Standing at a ballet barre, chair or the wall WITHOUT pushing the hips or stomach forward and keeping “the body box” square – how far can the student lift a straight leg to the back? Next - without “sinking” into the lower back – how far can the student arch the upper and mid spine backward (this requires stabilizer strength in the torso which will also improve spin speed and position quality!). the ARCH begins with strength and stability in the lower back - and flexibility in the MID back.

If your skater cannot do the below, at least with the free leg at 45° Then work needs to be done. (See the lift in Sasha's lower back? This is strength!)


Floor exercises which use “eccentric contractions” of the torso will go a long way in helping the student achieve maximum results in a minimum of time. (please see my article on The Importance of the Stabilizer Muscles in Movement Training): . https://americanicetheatre.org/2021/04/17/the-importance-of-stabilizer-muscles-in-movement-training/


Working on the floor exercises for strength, then facing the barre – not forcing but a constant reminder to stay square in the hips and shoulders while lifting “in and up” (as in a Pilates exercise) will encourage good body mechanics as will as excellent mind-body connection skills.


Gradually increase capacity for BOTH strength and flexibility in equal measure at the barre and in the centre of the room:







Below is Madeline Stammen’s process for then taking all of this practice onto the ice.

"First I teach the correct attitude at the boards. Knee higher than foot, turned out but not opening up the hip, and the leg more extended than they think (they always bend it too much). They use to boards to help them feel the hips evenly on the wall. I also check here they aren’t bending their knees and are able to stand up properly on their blade without a back bend usually the kids have zero ballet background so this can take a second. After they have a good position there ill have them practice the port de bras at the boards from the thoracic spine only, lifting in and up and not letting the hips sink forward. (Even though in the spin this does happen when you spin really fast, this just helps them learn how to engage their core and not just sink right away into their lumbar spine) Then I’ll have them move on to an attitude spin without a backbend to check the leg position. This is sometimes awkward from them because they’re used to throwing themselves back. Once they get that I’ll put everything together and let them do everything with the port de bras and the attitude.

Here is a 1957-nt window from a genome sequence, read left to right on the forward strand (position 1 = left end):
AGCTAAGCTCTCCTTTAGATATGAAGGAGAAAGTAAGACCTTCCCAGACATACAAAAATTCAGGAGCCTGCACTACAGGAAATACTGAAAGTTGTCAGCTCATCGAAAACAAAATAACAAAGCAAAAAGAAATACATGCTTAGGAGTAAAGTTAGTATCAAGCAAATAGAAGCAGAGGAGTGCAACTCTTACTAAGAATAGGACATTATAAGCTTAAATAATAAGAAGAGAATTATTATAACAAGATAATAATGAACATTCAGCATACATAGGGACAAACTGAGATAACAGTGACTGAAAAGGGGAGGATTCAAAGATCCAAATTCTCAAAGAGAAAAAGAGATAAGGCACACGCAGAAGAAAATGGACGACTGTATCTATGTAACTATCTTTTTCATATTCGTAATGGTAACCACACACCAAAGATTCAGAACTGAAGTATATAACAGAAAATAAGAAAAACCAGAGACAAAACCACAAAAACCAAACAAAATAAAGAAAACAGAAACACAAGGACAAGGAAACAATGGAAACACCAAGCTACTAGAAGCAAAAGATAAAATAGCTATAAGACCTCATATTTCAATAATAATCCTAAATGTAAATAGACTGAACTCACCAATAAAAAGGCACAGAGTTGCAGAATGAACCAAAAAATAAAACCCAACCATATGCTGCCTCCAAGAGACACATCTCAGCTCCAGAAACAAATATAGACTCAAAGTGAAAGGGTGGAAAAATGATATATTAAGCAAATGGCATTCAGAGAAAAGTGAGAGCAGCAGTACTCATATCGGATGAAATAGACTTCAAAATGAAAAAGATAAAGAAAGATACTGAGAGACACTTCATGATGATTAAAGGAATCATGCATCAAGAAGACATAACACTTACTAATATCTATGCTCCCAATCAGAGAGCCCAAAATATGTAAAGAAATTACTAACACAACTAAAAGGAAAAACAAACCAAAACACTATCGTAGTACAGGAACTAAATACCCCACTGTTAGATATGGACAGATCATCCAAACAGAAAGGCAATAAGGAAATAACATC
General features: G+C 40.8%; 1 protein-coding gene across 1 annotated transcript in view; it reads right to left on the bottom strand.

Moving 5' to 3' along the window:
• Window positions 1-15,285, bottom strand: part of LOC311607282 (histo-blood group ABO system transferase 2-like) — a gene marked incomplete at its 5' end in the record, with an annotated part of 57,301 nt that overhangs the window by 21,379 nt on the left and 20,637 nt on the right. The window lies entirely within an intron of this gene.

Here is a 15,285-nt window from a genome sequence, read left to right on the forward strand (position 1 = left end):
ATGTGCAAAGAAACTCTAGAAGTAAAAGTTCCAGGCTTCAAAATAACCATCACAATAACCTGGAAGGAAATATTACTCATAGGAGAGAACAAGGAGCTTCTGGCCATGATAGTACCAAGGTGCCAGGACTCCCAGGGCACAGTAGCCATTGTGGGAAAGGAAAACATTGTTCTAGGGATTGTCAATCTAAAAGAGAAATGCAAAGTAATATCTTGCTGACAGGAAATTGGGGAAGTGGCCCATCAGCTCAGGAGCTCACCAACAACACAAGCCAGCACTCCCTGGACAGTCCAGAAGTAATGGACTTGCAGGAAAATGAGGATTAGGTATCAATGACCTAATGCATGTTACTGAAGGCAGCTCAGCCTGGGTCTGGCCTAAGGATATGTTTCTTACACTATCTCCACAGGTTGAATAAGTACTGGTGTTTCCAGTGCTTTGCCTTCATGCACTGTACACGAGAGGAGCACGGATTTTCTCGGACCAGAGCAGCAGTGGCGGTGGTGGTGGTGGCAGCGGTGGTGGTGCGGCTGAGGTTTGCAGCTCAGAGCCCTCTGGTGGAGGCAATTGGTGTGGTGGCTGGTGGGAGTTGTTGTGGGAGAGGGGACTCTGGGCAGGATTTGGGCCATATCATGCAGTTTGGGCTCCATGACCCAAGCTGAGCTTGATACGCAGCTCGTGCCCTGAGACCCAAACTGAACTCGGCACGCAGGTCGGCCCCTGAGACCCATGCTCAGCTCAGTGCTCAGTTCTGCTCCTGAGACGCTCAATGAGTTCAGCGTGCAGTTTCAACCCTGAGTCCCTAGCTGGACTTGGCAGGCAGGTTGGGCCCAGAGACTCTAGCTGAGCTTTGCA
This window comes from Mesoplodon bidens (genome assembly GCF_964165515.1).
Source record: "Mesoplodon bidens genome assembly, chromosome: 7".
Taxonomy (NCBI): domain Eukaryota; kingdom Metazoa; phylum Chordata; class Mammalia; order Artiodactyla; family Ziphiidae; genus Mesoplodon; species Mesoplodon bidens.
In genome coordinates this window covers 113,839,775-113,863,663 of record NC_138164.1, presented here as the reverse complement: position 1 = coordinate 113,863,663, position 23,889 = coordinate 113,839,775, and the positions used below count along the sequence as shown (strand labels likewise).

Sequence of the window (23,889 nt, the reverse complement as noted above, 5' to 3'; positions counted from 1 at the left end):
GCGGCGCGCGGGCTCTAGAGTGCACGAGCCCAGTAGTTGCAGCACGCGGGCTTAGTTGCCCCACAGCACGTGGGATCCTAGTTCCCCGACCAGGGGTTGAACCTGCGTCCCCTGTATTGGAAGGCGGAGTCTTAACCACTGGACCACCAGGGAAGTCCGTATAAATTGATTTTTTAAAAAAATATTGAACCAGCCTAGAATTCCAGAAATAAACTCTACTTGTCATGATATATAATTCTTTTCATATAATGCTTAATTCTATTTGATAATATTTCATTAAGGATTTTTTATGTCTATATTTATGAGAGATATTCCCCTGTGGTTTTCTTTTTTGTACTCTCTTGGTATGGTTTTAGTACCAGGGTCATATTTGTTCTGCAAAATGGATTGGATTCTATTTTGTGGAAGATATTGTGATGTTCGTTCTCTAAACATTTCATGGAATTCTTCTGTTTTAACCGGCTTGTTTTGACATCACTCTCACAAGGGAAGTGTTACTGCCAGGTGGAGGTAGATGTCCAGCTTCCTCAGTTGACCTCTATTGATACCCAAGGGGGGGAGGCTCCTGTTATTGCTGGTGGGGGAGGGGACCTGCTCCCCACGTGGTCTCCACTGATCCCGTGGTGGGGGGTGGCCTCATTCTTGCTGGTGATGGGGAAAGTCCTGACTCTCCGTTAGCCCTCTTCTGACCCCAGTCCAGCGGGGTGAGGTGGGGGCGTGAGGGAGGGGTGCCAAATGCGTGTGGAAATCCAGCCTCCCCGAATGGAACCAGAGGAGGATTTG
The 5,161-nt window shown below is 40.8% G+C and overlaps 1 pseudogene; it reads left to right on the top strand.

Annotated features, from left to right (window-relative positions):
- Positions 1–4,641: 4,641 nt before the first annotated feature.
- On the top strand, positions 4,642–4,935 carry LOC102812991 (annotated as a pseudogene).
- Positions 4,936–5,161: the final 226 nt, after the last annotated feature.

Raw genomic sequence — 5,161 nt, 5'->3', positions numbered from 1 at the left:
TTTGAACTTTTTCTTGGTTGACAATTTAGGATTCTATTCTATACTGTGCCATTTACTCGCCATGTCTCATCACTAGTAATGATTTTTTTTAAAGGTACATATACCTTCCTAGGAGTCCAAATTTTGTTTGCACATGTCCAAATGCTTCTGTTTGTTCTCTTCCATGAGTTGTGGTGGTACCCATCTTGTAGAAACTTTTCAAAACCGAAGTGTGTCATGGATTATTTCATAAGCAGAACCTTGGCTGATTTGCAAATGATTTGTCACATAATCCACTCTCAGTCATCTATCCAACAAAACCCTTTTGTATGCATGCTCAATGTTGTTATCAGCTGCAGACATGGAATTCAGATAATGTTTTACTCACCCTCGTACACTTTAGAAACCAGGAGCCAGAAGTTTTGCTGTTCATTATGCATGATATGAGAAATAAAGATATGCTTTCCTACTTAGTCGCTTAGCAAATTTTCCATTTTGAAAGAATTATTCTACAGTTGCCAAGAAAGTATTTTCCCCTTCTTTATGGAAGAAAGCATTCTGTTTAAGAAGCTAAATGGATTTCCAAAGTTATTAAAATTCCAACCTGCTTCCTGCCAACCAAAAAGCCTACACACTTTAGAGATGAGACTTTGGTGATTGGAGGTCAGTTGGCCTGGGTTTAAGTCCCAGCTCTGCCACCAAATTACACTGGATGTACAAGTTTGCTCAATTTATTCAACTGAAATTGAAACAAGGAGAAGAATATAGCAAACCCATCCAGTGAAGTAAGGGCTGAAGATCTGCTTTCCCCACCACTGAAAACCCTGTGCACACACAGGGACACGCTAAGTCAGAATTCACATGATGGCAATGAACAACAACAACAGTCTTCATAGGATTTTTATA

Madeline Lydia Stammen in a "Hair Cutter" position (c) 2023 Madeline L. Stammen Of course, this article cannot replace a proper teaching on the whole process, but I really do hope that what we have presented here helps the future teaching of the Layback Spin - and that before you as coaches, parents and skaters will think twice (maybe three times) before you allow anyone to just yank you into a position and tell you that it will inevitable hurt until you get it right. As the Mandaloiran might say; "this is NOT the way"!


All rights reserved (c) 2023 by Annette T. Thomas Ballet for Figure Skaters and Prime Radiant Press LLC. All photos used by permission. Pages photographed are from my Fundamentals of Alignment and Classical Movement for Figure Skaters" availably on Amazon and on my website: https://www.balletforfigureskaters.com/